AN icon and an inspiration was how Granny Luces was remembered by Government ministers, runners and local sport officials following her death, on Thursday.
Granny Luces, an avid long-distance TT runner, was 93. Luces, who suffered a stroke in October, died at the Eric Williams Medical Sciences Complex on Thursday morning.
Luces is popularly known for participating and completing long-distance races throughout TT and the world. She got involved in the sport at a late age making her marathon debut in 1984, and since then, she has been a favourite among spectators and competitors. Granny Luces received the Hummingbird Medal Gold in 2013.
A statement from the Office of the President, said, “Her Excellency Paula-Mae Weekes ORTT President of the Republic of TT joins with the nation in paying tribute to the inimitable Granny Luces, long-distance runner extraordinaire and national hero who died today (Thursday).”
The release continued, “Her athleticism in her senior years served as a defiant push-back against ageism particularly as it affects females in TT. She inspired many, both female and male, to take up long-distance running. Indeed, the impetus for many a marathon participant to pick up the pace was ‘Don’t let Granny beat you!’”
Weekes admired what she accomplished, saying, “Her Excellency well remembers completing a few of the TT marathons in which Granny also participated and remained in awe of Granny’s unfailing stamina and enduringly youthful spirit...you have run well Granny, your time to rest in eternal peace is at hand. Thank you for inspiring a nation.”
Sport minister Shamfa Cudjoe, who also reflected on the life of former national footballer Larry Joseph who died on Wednesday, said, “Today the entire sporting fraternity is plunged into mourning. Both Granny Luces and Larry Joseph have carved indelible marks in their respective disciplines, which will be hard to replicate. They were true sporting warriors, and the Government and people of TT are indeed grateful for their messages of hope, resilience, persistence and patriotism. May they rest in peace.”
The Ministry of Sport and Community media release, added, “She has been an icon in sport and a beacon of inspiration for athletes, especially female athletes and ordinary citizens seeking new heights. Her age never defined her ability to conquer the miles she ran, always crossing the finish line victorious.”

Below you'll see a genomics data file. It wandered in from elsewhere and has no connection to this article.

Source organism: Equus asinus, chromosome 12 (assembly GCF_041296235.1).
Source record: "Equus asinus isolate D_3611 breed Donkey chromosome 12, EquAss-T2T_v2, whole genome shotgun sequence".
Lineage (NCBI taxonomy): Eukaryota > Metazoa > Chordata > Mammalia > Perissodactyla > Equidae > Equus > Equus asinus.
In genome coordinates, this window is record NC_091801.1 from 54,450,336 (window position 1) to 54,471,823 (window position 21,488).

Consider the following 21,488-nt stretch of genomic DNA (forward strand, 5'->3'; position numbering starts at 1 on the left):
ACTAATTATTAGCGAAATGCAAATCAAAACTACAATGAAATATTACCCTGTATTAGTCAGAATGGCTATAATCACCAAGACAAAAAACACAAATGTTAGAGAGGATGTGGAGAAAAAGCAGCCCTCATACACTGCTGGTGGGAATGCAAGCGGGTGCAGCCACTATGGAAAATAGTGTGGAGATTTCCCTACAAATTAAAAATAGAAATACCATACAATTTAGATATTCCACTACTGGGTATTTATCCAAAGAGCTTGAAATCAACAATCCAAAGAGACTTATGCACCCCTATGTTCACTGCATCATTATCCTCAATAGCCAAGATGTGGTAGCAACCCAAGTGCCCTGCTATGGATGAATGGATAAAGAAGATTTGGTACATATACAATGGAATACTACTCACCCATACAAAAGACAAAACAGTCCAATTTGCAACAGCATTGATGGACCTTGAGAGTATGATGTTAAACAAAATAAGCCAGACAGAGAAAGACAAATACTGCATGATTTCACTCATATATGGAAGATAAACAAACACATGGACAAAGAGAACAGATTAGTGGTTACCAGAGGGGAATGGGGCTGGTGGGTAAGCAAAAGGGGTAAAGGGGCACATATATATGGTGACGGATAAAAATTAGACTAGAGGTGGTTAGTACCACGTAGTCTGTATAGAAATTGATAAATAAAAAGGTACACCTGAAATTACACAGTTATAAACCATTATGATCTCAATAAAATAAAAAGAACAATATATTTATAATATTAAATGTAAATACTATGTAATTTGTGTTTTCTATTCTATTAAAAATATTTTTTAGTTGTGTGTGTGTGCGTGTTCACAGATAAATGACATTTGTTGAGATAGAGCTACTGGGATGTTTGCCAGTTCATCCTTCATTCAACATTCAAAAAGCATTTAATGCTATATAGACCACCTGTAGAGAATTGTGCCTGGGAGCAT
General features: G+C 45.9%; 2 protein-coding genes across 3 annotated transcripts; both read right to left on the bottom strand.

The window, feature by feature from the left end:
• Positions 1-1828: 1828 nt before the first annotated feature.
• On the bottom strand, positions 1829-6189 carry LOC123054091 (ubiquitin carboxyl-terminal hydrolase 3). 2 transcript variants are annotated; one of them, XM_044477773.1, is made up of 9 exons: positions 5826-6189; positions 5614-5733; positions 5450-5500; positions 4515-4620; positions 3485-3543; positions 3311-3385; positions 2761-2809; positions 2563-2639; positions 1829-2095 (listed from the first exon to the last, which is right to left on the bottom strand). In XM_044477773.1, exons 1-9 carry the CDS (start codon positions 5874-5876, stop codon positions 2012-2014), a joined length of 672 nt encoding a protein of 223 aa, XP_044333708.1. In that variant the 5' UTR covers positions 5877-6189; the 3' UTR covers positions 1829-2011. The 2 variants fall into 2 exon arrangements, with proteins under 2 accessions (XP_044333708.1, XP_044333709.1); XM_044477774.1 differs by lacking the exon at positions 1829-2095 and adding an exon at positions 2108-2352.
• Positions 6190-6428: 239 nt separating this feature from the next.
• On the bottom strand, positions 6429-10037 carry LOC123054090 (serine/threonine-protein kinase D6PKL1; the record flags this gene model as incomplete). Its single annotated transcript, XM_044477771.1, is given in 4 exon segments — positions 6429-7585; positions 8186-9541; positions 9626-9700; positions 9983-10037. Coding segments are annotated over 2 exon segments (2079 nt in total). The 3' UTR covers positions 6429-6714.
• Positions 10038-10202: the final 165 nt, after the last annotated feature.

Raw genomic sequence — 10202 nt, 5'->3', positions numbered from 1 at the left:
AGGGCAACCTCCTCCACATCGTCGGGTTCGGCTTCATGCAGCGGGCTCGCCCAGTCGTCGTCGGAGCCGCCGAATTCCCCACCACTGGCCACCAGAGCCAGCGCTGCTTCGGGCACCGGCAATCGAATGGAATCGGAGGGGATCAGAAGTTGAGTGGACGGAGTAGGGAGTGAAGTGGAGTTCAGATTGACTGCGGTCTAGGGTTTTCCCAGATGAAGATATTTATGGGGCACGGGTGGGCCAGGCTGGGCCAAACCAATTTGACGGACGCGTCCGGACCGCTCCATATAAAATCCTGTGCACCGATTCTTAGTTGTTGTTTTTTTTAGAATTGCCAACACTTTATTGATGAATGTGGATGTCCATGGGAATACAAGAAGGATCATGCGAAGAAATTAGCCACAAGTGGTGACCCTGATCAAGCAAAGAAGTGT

At Thursday’s post-Cabinet meeting, Minister of Finance Colm Imbert said as a former long-distance runner he admired Granny Luces. “I use to do long-distance running. I have been in several races where Granny Luces ran.”
While laughing, Imbert added, “I am not sure if she passed me or not she might have. I am not sure, we talking (about) a long time ago, 40 years ago and so on.”
Imbert also described Granny Luces as an “inspiration” and a “tremendous sportswoman.”
Communication Minister Symon de Nobriga, said, “Granny Luces is a national icon...I think that as a nation we will mourn her passing. I know the sporting fraternity, especially the long-distance running fraternity, will most definitely mourn her passing.”
President of the TT Olympic Committee Brian Lewis, reflecting on the contribution of Granny Luces, said, “Inspirational, motivational, an icon...the impact of Granny Luces, I think people underestimate that.”
On starting her long-distance running career in her fifties, Lewis said, “She made it hard for a lot of people to find an excuse not to be active...I recall I think reading in 2016 that she had participated in the Guapo to Pt Fortin race. If you do the arithmetic she had to be in her late 80s because that would have been about five years ago. Granny Luces contribution is incredible. She would have inspired a lot of people to get up and walk even if they did not want to take on the challenge of a marathon.”
TT women’s runner Sjaerlan Evans, said, “Granny Luces was an absolute legend who shaped long-distance running in TT and paved the way for women athletes in our country, inspiring us all to dig deeper within ourselves and strive to be better. A true icon and inspiration. The roads will miss her. May she R(un)IP.”
Veteran TT runner Curtis Cox said he will always remember Granny Luces for being cheerful and for her words of encouragement. Cox, recalling a conversation with Granny Luces, said, “She said I always follow you and I wanted you to win the (TT International Marathon) race, but you always come third or fourth or second, you never win.” Cox said Granny Luces was elated that he finally emerged victorious in the TT International Marathon in 2005.
Francis Williams-Smith, race director of the TT International Marathon, also reflected on her life. “Granny Luces was a symbol of health and fitness in TT via the road running circuit. She showed her true mettle as a participant in the marathon.”
Williams-Smith said the TT International Marathon has developed because of Granny Luces. “She came at a time when the marathon was new and young and she helped build the reputation of the marathon for years to come.”
A University of the West Indies, St Augustine Campus media release, said, “Luces was a long-standing supporter and participant at The UWI SPEC International Half-Marathon. For many years, she dominated the Over-70 and Over-80 categories alongside Charles Spooner, who passed away in May 2015 at age 91. At the 2009 race, Luces was honoured with a lifetime achievement award and was presented with a gift of a painting of her portrait from the Campus by staff member and artist Johann Bennett. The painting sought to capture the intensity of the veteran sportswoman in action.”